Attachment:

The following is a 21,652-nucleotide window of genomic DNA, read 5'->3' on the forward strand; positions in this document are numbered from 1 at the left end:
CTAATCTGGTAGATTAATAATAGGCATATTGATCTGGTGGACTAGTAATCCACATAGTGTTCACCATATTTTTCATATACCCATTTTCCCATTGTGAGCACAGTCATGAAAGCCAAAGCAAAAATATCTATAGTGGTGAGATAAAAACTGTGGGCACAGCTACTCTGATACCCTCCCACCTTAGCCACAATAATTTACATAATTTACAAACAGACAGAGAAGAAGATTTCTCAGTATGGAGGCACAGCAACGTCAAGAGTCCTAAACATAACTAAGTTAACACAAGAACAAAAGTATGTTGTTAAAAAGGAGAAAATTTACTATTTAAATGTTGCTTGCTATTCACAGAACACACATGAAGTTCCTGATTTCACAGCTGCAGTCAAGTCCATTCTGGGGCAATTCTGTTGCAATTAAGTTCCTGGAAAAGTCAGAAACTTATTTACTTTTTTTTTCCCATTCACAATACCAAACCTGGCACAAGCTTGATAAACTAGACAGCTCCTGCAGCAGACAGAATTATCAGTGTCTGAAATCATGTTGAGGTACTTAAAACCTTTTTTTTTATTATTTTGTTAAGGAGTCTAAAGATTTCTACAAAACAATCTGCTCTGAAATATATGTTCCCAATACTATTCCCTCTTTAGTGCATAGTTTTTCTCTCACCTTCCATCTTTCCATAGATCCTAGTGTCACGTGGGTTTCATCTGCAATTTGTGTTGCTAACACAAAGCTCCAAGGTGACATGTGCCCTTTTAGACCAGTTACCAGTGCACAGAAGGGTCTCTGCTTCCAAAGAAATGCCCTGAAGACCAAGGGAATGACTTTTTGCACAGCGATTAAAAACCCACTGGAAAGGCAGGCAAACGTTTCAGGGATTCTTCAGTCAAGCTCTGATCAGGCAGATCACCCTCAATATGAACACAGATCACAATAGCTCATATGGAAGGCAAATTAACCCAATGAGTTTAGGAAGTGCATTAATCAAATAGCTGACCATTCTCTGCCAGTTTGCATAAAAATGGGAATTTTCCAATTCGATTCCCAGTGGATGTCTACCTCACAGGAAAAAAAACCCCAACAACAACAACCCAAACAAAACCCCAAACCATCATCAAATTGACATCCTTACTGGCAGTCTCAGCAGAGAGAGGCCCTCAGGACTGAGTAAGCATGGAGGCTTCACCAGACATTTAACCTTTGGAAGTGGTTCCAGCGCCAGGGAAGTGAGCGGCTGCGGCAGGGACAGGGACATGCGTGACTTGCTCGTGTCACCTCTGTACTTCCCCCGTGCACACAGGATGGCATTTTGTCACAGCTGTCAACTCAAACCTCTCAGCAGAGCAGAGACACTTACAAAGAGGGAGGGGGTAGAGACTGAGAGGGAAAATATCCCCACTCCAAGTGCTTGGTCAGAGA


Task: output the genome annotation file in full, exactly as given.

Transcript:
The following is a 21,652-nucleotide window of genomic DNA, read 5'->3' on the forward strand; positions in this document are numbered from 1 at the left end:
CTAATCTGGTAGATTAATAATAGGCATATTGATCTGGTGGACTAGTAATCCACATAGTGTTCACCATATTTTTCATATACCCATTTTCCCATTGTGAGCACAGTCATGAAAGCCAAAGCAAAAATATCTATAGTGGTGAGATAAAAACTGTGGGCACAGCTACTCTGATACCCTCCCACCTTAGCCACAATAATTTACATAATTTACAAACAGACAGAGAAGAAGATTTCTCAGTATGGAGGCACAGCAACGTCAAGAGTCCTAAACATAACTAAGTTAACACAAGAACAAAAGTATGTTGTTAAAAAGGAGAAAATTTACTATTTAAATGTTGCTTGCTATTCACAGAACACACATGAAGTTCCTGATTTCACAGCTGCAGTCAAGTCCATTCTGGGGCAATTCTGTTGCAATTAAGTTCCTGGAAAAGTCAGAAACTTATTTACTTTTTTTTTCCCATTCACAATACCAAACCTGGCACAAGCTTGATAAACTAGACAGCTCCTGCAGCAGACAGAATTATCAGTGTCTGAAATCATGTTGAGGTACTTAAAACCTTTTTTTTTATTATTTTGTTAAGGAGTCTAAAGATTTCTACAAAACAATCTGCTCTGAAATATATGTTCCCAATACTATTCCCTCTTTAGTGCATAGTTTTTCTCTCACCTTCCATCTTTCCATAGATCCTAGTGTCACGTGGGTTTCATCTGCAATTTGTGTTGCTAACACAAAGCTCCAAGGTGACATGTGCCCTTTTAGACCAGTTACCAGTGCACAGAAGGGTCTCTGCTTCCAAAGAAATGCCCTGAAGACCAAGGGAATGACTTTTTGCACAGCGATTAAAAACCCACTGGAAAGGCAGGCAAACGTTTCAGGGATTCTTCAGTCAAGCTCTGATCAGGCAGATCACCCTCAATATGAACACAGATCACAATAGCTCATATGGAAGGCAAATTAACCCAATGAGTTTAGGAAGTGCATTAATCAAATAGCTGACCATTCTCTGCCAGTTTGCATAAAAATGGGAATTTTCCAATTCGATTCCCAGTGGATGTCTACCTCACAGGAAAAAAAACCCCAACAACAACAACCCAAACAAAACCCCAAACCATCATCAAATTGACATCCTTACTGGCAGTCTCAGCAGAGAGAGGCCCTCAGGACTGAGTAAGCATGGAGGCTTCACCAGACATTTAACCTTTGGAAGTGGTTCCAGCGCCAGGGAAGTGAGCGGCTGCGGCAGGGACAGGGACATGCGTGACTTGCTCGTGTCACCTCTGTACTTCCCCCGTGCACACAGGATGGCATTTTGTCACAGCTGTCAACTCAAACCTCTCAGCAGAGCAGAGACACTTACAAAGAGGGAGGGGGTAGAGACTGAGAGGGAAAATATCCCCACTCCAAGTGCTTGGTCAGAGA